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One of Ten Campbell's Soup Cans by Andy Warhol from 1969. Red and white can labeled Scotch Broth (a Hearty Soup) with Campbell's golden seal and the word "Manhandlers" across the middle.
Andy Warhol - Soup II: Scotch Broth F.S. II 55 framed jpg
Andy Warhol Campbell's Soup II: Scotch Broth 55 screenprint.
scotch broth 55
scotch broth 55
scotch broth 55

Campbell’s Soup II: Scotch Broth 55

Catalogue Title: Campbells Soup II: Scotch Broth (FS II.55)

Year: 1969

Size: 35″ x 23″

Medium: Portfolio of ten screenprints on paper.

Edition: Edition of 250. Signed and numbered in ball-point pen and numbered with a rubber stamp on verso. There are 26 AP signed and lettered A – Z in ball point pen on verso.

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Campbell’s Soup II: Scotch Broth 55 by Andy Warhol is one of ten prints from the 1969 Campbell’s Soup II portfolio. These new prints featured the more uncommon flavors the brand created. This collection, which expands on his Campbell’s portfolio from 1968, came six years after his original 32 Campbell’s Soup Cans. Warhol’s signature pop-art soup cans took the art world by storm. The work exhibits his signature design techniques and philosophy of consumerism, advertisement, and mechanical production. Additionally, the Campbell’s Soup II portfolio ranks amongst Warhol’s top 10 most valuable portfolios of all time.

Although Warhol’s 1969 portfolio still presents the same familiar red and white design, Campbell’s Soup II showcases ten additional Campbell’s Soup cans, each of which are a different flavor. This new collection of prints has the same trademark design, but with the addition of new graphics. In place of the traditional Campbell’s golden seal, the label on Scotch Broth 55 reads: “one of the Manhandlers: Scotch Broth (a hearty soup).” This unique design fits well into Warhol’s already existing portfolios, with its traditional design style and repetitive appearance. 

Other works from this series include New England Clam Chowder 57, Hot Dog Bean 59, and Chicken N’ Dumplings 58. These unusual soups which Warhol included in his second series are all real flavors of Campbell’s Soup. Each soup can has its own unique label illustrations.

The Campbell’s Soup Can is one of the most iconic pop art images of the century, serving as a symbol of consumer culture and advertising. To create this famous design, Warhol appropriated an ordinary object and transformed it into a work of fine art. Warhol wanted to draw artistic attention to common items, which greatly fascinated him. With his Campbell’s Soup Cans, Warhol challenged ideas of what could be deemed socially and artistically acceptable.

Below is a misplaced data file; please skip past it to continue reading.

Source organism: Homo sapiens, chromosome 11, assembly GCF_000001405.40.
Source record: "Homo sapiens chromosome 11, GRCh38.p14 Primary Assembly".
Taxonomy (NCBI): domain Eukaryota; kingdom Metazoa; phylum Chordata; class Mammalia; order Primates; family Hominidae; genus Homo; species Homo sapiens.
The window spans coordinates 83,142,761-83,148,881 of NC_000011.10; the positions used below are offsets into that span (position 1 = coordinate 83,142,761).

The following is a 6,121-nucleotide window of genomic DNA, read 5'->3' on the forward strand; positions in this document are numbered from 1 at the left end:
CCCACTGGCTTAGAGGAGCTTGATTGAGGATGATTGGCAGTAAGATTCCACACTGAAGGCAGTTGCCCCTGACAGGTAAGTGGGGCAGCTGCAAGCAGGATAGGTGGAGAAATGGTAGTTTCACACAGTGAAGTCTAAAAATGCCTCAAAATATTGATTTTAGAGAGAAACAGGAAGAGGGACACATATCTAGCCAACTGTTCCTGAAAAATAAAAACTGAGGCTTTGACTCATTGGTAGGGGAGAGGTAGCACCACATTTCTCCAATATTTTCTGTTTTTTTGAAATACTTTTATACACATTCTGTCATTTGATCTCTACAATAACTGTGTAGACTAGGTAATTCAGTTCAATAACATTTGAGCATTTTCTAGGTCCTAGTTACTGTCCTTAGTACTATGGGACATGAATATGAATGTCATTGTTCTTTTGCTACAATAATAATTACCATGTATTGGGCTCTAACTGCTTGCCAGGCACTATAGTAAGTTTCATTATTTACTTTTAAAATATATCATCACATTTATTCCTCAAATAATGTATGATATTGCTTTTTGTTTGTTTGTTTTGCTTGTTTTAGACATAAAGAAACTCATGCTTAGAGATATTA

Although the Campbell’s Soup cans are arguably some of his most notable works, Warhol’s first series, 32 Campbell’s Soup Cans, received quite a bit of controversy when first shown in 1962. The commercial subject matter confused many artists and critiques, who ridiculed Warhol for the series.

Due to the unfamiliar subject matter of Warhol’s Soup Cans, some people questioned the significance of his work. 59 years after their debut, people still may debate the value of Warhol’s soup cans. So, why did Andy Warhol choose to create these Campbell’s Soup cans?

Not only did Warhol have a clear fascination with consumerism, but he also expressed his personal connection to the company. “I used to drink it [Campbell’s Soup]. I used to have the same lunch every day, for twenty years, I guess, the same thing over and over again”. Warhol simply loved soup, specifically Campbell’s, therefore he found it appropriate to pay homage to the brand.

Campbell’s Soup II: Scotch Broth 55 soon became a quintessential item of Pop-art history. The soups kickstarted the new art movement, and became icons of the art world. Still to this day, Warhol’s soup cans rule the pop-art world, and are extremely significant pieces of modern art history.

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